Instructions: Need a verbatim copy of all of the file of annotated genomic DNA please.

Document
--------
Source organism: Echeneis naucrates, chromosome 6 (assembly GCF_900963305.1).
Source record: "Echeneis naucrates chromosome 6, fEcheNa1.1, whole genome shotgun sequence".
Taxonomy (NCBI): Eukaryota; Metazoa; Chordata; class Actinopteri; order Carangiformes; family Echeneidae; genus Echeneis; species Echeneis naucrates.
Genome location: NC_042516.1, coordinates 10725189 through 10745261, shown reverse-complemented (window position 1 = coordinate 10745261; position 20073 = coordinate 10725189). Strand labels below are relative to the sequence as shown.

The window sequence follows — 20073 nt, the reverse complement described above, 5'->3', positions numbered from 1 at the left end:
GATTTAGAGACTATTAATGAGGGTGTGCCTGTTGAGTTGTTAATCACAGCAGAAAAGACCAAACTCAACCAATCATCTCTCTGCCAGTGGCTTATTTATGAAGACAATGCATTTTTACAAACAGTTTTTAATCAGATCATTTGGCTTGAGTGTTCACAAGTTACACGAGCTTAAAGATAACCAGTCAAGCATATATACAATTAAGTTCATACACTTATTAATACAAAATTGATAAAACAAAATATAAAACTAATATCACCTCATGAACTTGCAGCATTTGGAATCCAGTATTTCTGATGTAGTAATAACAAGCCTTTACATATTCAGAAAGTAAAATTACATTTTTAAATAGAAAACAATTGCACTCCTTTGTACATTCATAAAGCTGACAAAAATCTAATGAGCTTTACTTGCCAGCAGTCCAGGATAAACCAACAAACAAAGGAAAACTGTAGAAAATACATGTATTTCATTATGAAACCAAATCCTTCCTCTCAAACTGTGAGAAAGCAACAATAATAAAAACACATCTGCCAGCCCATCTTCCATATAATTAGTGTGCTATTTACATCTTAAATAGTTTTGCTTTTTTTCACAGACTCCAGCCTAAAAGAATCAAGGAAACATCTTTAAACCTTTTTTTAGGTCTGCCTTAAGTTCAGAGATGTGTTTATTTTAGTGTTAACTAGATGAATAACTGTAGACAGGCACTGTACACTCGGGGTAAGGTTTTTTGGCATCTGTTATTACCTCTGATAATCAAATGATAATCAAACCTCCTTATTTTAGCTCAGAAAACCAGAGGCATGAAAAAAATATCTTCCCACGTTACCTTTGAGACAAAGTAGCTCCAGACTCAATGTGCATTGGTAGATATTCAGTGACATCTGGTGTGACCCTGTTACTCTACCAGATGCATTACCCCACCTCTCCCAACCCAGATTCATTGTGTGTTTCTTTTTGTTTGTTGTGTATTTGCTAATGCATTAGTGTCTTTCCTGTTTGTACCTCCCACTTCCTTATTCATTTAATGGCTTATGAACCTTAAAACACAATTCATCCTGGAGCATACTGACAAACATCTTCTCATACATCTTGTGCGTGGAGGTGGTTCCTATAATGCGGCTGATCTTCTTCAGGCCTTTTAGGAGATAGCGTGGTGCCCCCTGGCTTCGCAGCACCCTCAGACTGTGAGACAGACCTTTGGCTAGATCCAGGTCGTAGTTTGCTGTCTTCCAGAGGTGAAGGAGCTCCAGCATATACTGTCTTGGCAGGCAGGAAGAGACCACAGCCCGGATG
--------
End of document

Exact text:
Source organism: Echeneis naucrates, chromosome 6 (assembly GCF_900963305.1).
Source record: "Echeneis naucrates chromosome 6, fEcheNa1.1, whole genome shotgun sequence".
Taxonomy (NCBI): Eukaryota; Metazoa; Chordata; class Actinopteri; order Carangiformes; family Echeneidae; genus Echeneis; species Echeneis naucrates.
Genome location: NC_042516.1, coordinates 10725189 through 10745261, shown reverse-complemented (window position 1 = coordinate 10745261; position 20073 = coordinate 10725189). Strand labels below are relative to the sequence as shown.

The window sequence follows — 20073 nt, the reverse complement described above, 5'->3', positions numbered from 1 at the left end:
GATTTAGAGACTATTAATGAGGGTGTGCCTGTTGAGTTGTTAATCACAGCAGAAAAGACCAAACTCAACCAATCATCTCTCTGCCAGTGGCTTATTTATGAAGACAATGCATTTTTACAAACAGTTTTTAATCAGATCATTTGGCTTGAGTGTTCACAAGTTACACGAGCTTAAAGATAACCAGTCAAGCATATATACAATTAAGTTCATACACTTATTAATACAAAATTGATAAAACAAAATATAAAACTAATATCACCTCATGAACTTGCAGCATTTGGAATCCAGTATTTCTGATGTAGTAATAACAAGCCTTTACATATTCAGAAAGTAAAATTACATTTTTAAATAGAAAACAATTGCACTCCTTTGTACATTCATAAAGCTGACAAAAATCTAATGAGCTTTACTTGCCAGCAGTCCAGGATAAACCAACAAACAAAGGAAAACTGTAGAAAATACATGTATTTCATTATGAAACCAAATCCTTCCTCTCAAACTGTGAGAAAGCAACAATAATAAAAACACATCTGCCAGCCCATCTTCCATATAATTAGTGTGCTATTTACATCTTAAATAGTTTTGCTTTTTTTCACAGACTCCAGCCTAAAAGAATCAAGGAAACATCTTTAAACCTTTTTTTAGGTCTGCCTTAAGTTCAGAGATGTGTTTATTTTAGTGTTAACTAGATGAATAACTGTAGACAGGCACTGTACACTCGGGGTAAGGTTTTTTGGCATCTGTTATTACCTCTGATAATCAAATGATAATCAAACCTCCTTATTTTAGCTCAGAAAACCAGAGGCATGAAAAAAATATCTTCCCACGTTACCTTTGAGACAAAGTAGCTCCAGACTCAATGTGCATTGGTAGATATTCAGTGACATCTGGTGTGACCCTGTTACTCTACCAGATGCATTACCCCACCTCTCCCAACCCAGATTCATTGTGTGTTTCTTTTTGTTTGTTGTGTATTTGCTAATGCATTAGTGTCTTTCCTGTTTGTACCTCCCACTTCCTTATTCATTTAATGGCTTATGAACCTTAAAACACAATTCATCCTGGAGCATACTGACAAACATCTTCTCATACATCTTGTGCGTGGAGGTGGTTCCTATAATGCGGCTGATCTTCTTCAGGCCTTTTAGGAGATAGCGTGGTGCCCCCTGGCTTCGCAGCACCCTCAGACTGTGAGACAGACCTTTGGCTAGATCCAGGTCGTAGTTTGCTGTCTTCCAGAGGTGAAGGAGCTCCAGCATATACTGTCTTGGCAGGCAGGAAGAGACCACAGCCCGGATG